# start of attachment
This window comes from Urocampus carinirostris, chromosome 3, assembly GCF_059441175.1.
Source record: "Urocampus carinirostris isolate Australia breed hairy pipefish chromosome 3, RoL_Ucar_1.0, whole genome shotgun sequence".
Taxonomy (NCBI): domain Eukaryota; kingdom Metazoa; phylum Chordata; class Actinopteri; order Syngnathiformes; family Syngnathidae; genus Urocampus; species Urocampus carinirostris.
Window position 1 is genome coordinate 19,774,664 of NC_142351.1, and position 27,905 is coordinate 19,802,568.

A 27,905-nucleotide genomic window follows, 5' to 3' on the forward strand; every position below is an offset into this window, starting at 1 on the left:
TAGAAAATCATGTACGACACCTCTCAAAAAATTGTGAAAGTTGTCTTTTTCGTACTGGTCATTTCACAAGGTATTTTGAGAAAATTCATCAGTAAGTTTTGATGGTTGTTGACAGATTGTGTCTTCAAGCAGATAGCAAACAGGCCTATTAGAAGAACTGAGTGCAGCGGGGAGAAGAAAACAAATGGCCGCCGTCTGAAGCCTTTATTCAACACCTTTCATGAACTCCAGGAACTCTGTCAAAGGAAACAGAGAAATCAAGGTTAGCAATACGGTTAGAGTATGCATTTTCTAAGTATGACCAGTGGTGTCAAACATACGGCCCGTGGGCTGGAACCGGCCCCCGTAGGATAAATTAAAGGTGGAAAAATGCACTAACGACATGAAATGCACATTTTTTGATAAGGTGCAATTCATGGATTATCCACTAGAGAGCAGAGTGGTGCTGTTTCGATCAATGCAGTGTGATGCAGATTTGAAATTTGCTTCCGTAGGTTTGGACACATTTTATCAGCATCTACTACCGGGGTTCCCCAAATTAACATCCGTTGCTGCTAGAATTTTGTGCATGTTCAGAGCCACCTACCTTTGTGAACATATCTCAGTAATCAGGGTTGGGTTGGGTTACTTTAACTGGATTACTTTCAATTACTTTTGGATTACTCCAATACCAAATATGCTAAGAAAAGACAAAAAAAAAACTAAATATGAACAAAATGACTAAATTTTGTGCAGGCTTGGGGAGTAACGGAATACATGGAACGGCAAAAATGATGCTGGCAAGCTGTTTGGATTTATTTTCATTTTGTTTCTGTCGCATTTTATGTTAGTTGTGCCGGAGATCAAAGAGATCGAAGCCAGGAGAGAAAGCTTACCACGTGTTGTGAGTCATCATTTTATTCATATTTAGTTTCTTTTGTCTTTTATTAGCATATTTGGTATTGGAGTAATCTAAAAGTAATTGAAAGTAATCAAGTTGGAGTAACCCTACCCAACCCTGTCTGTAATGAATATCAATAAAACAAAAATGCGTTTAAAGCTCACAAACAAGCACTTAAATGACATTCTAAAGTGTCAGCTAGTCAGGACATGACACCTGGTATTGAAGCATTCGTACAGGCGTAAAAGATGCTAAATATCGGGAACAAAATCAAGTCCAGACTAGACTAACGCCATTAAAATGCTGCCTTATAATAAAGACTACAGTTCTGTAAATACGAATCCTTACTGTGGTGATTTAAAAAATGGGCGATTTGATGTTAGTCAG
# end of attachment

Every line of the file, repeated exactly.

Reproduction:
This window comes from Urocampus carinirostris, chromosome 3, assembly GCF_059441175.1.
Source record: "Urocampus carinirostris isolate Australia breed hairy pipefish chromosome 3, RoL_Ucar_1.0, whole genome shotgun sequence".
Taxonomy (NCBI): domain Eukaryota; kingdom Metazoa; phylum Chordata; class Actinopteri; order Syngnathiformes; family Syngnathidae; genus Urocampus; species Urocampus carinirostris.
Window position 1 is genome coordinate 19,774,664 of NC_142351.1, and position 27,905 is coordinate 19,802,568.

A 27,905-nucleotide genomic window follows, 5' to 3' on the forward strand; every position below is an offset into this window, starting at 1 on the left:
TAGAAAATCATGTACGACACCTCTCAAAAAATTGTGAAAGTTGTCTTTTTCGTACTGGTCATTTCACAAGGTATTTTGAGAAAATTCATCAGTAAGTTTTGATGGTTGTTGACAGATTGTGTCTTCAAGCAGATAGCAAACAGGCCTATTAGAAGAACTGAGTGCAGCGGGGAGAAGAAAACAAATGGCCGCCGTCTGAAGCCTTTATTCAACACCTTTCATGAACTCCAGGAACTCTGTCAAAGGAAACAGAGAAATCAAGGTTAGCAATACGGTTAGAGTATGCATTTTCTAAGTATGACCAGTGGTGTCAAACATACGGCCCGTGGGCTGGAACCGGCCCCCGTAGGATAAATTAAAGGTGGAAAAATGCACTAACGACATGAAATGCACATTTTTTGATAAGGTGCAATTCATGGATTATCCACTAGAGAGCAGAGTGGTGCTGTTTCGATCAATGCAGTGTGATGCAGATTTGAAATTTGCTTCCGTAGGTTTGGACACATTTTATCAGCATCTACTACCGGGGTTCCCCAAATTAACATCCGTTGCTGCTAGAATTTTGTGCATGTTCAGAGCCACCTACCTTTGTGAACATATCTCAGTAATCAGGGTTGGGTTGGGTTACTTTAACTGGATTACTTTCAATTACTTTTGGATTACTCCAATACCAAATATGCTAAGAAAAGACAAAAAAAAAACTAAATATGAACAAAATGACTAAATTTTGTGCAGGCTTGGGGAGTAACGGAATACATGGAACGGCAAAAATGATGCTGGCAAGCTGTTTGGATTTATTTTCATTTTGTTTCTGTCGCATTTTATGTTAGTTGTGCCGGAGATCAAAGAGATCGAAGCCAGGAGAGAAAGCTTACCACGTGTTGTGAGTCATCATTTTATTCATATTTAGTTTCTTTTGTCTTTTATTAGCATATTTGGTATTGGAGTAATCTAAAAGTAATTGAAAGTAATCAAGTTGGAGTAACCCTACCCAACCCTGTCTGTAATGAATATCAATAAAACAAAAATGCGTTTAAAGCTCACAAACAAGCACTTAAATGACATTCTAAAGTGTCAGCTAGTCAGGACATGACACCTGGTATTGAAGCATTCGTACAGGCGTAAAAGATGCTAAATATCGGGAACAAAATCAAGTCCAGACTAGACTAACGCCATTAAAATGCTGCCTTATAATAAAGACTACAGTTCTGTAAATACGAATCCTTACTGTGGTGATTTAAAAAATGGGCGATTTGATGTTAGTCAG